AMY GOODMAN: So, Trump, in February, signed off on legislation that would make it easier for people who are mentally ill to purchase guns. Can you talk about what are—what’s the history of dealing with mental illness around guns, and this issue we’ve just been discussing with Sarah Tofte of Everytown for Gun Safety, about people who have abused their family members being able to get guns, like this man in Texas, who was jailed for a year for—


AMY GOODMAN: —assaulting his wife and child?

ED SCRUGGS: I think that’s—you know, we’re less than one day away from this, but that’s the big story to come out of this. How did this man, with this record of established violent acts, not only against people, but animals, who served a year in jail, been discharged from the military—how was he able to go out and buy arguably one of the most powerful weapons available and commit this crime? It’s shocking. I think it should be eye-opening to people who may think, oh, everyone has a background check, or background checks keep weapons out of the hands of these people, that the—you know, we have safeguards against the mentally ill. That’s not really true. There are so many end runs around the background check system. The background check system that we do have is not strict enough. It does not go deep enough into personal histories.

And that was one element of the rule that Trump rescinded this year, was an attempt by the Obama administration to get a real handle on the mental health issue by accessing Social Security records for those people who are receiving disability due to mental health, that that would be in the system, to where that would flag on a background check. And that’s all it was. But, of course, gun rights advocates really did not like that at all. That was touching a third rail for them of invading their privacy or something to that effect. And so, one of his first acts as president was to rescind that rule. So, when the president goes on international television, as he did late last night our time, and say, “This is a mental health issue,” you have to question: Well, are you committed to doing something about the mental health issue?

But actually, I think to just to label this as a mental health issue is somewhat misleading, because under current law, someone convicted of domestic violence is not qualified as mentally ill. They would not be judged incompetent in a court to handle their own affairs. And that’s how you would keep someone from purchasing a weapon, although federal law does say, if you are convicted of domestic violence, you should not be able to purchase. It’s not as if this suspect, from what we know now, would have been classified as a mentally ill person unable to take care of their own affairs.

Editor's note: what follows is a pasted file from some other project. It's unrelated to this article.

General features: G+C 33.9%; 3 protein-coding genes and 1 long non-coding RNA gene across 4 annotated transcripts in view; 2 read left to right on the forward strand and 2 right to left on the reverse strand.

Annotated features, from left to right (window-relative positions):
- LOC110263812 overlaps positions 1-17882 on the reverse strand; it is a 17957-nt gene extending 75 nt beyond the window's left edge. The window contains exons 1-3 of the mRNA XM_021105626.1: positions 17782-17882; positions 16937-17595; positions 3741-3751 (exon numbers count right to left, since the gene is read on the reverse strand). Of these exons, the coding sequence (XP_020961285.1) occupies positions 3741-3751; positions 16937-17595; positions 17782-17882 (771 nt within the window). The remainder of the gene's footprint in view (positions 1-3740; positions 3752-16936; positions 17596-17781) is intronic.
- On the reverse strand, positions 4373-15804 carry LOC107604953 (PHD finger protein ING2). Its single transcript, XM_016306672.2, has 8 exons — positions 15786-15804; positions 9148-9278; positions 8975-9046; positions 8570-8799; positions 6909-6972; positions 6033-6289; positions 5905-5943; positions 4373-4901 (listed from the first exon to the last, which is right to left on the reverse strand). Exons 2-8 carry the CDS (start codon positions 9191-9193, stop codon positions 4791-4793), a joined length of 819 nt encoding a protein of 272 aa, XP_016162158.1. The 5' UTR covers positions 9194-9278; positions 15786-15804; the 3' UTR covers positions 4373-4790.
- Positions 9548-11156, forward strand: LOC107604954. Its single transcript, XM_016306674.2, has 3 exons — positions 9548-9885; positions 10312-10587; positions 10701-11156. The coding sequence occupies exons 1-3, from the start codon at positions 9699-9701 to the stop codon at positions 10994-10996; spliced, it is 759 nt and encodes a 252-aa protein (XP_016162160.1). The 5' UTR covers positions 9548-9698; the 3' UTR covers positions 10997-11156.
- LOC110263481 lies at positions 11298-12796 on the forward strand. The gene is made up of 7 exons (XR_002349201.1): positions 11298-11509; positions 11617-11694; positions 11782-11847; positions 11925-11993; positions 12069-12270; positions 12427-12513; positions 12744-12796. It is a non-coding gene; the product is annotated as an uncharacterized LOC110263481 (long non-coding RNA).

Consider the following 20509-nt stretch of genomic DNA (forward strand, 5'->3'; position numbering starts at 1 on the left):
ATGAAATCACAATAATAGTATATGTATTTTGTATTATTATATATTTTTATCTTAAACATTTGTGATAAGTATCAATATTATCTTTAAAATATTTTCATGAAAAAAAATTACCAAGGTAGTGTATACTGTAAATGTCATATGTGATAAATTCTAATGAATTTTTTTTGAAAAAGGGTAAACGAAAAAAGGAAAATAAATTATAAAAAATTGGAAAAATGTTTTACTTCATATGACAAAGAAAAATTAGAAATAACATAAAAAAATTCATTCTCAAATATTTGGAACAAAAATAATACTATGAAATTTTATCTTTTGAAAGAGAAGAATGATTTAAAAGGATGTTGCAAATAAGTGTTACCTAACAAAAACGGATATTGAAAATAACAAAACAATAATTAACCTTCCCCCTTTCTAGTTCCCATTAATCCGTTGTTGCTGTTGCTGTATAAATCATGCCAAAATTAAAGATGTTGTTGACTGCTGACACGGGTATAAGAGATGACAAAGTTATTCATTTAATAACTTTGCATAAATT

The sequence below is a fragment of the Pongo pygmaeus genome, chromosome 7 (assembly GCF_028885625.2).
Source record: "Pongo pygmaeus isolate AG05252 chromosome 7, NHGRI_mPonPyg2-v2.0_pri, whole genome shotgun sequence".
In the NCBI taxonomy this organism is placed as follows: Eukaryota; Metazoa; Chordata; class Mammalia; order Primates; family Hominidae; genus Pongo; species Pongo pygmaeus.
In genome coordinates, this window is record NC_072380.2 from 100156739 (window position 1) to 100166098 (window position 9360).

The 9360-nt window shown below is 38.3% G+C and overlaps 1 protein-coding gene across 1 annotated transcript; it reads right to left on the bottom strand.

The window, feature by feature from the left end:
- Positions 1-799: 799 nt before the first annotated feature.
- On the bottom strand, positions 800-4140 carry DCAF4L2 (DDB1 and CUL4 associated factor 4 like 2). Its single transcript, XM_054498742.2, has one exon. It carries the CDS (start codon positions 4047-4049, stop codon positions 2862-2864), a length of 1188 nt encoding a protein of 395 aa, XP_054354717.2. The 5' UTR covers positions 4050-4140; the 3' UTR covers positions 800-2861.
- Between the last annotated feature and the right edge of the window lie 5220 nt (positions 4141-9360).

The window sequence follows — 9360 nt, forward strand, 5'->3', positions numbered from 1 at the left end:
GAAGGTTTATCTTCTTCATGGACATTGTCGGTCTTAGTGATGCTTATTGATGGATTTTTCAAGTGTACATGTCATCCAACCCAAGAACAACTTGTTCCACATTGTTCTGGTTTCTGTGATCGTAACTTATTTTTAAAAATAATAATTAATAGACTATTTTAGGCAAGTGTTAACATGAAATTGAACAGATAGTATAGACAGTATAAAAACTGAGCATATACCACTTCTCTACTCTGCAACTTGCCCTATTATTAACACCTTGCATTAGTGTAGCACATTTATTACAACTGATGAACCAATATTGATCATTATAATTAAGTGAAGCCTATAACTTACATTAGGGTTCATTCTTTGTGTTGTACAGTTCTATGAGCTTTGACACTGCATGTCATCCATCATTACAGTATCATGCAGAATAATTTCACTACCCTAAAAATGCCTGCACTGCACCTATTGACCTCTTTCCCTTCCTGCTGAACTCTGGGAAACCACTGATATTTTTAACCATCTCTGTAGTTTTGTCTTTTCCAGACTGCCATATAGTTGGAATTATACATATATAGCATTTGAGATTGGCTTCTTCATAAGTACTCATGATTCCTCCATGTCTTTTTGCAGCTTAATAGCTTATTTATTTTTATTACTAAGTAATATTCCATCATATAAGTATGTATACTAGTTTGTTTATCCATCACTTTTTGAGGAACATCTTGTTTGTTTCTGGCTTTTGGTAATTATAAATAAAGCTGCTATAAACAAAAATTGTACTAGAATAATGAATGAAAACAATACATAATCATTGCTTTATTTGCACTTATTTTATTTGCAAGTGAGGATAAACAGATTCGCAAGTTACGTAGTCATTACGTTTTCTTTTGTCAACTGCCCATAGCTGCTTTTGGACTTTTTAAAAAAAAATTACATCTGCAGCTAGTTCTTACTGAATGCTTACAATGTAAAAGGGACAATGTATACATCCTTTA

If something comes out of this that wakes up the population, perhaps it will be that our background system is not—our background check system is not adequate. We do not have adequate reporting. We’re going to find out how he was able to obtain these weapons, and I think it will be alarming to some people.

AMY GOODMAN: What’s interesting is, President Trump, from Japan, where he was pushing and boasting about them buying more U.S. military weapons from the United States, said this isn’t the time to talk about gun control, after this chilling massacre in Texas. Of course, last week, when the massacre took place here in New York with a truck, he said we have to cut down on immigration, immediately after the killings had taken place. Now, and I also wanted to clarify: He rescinded a rule, so it wasn’t exactly signing off on legislation—


AMY GOODMAN: —around making it easier for the mentally ill to get guns.

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After Texas Massacre, Drexel Prof. Asks: “What Makes White Men So Prone to This Kind of Behavior?”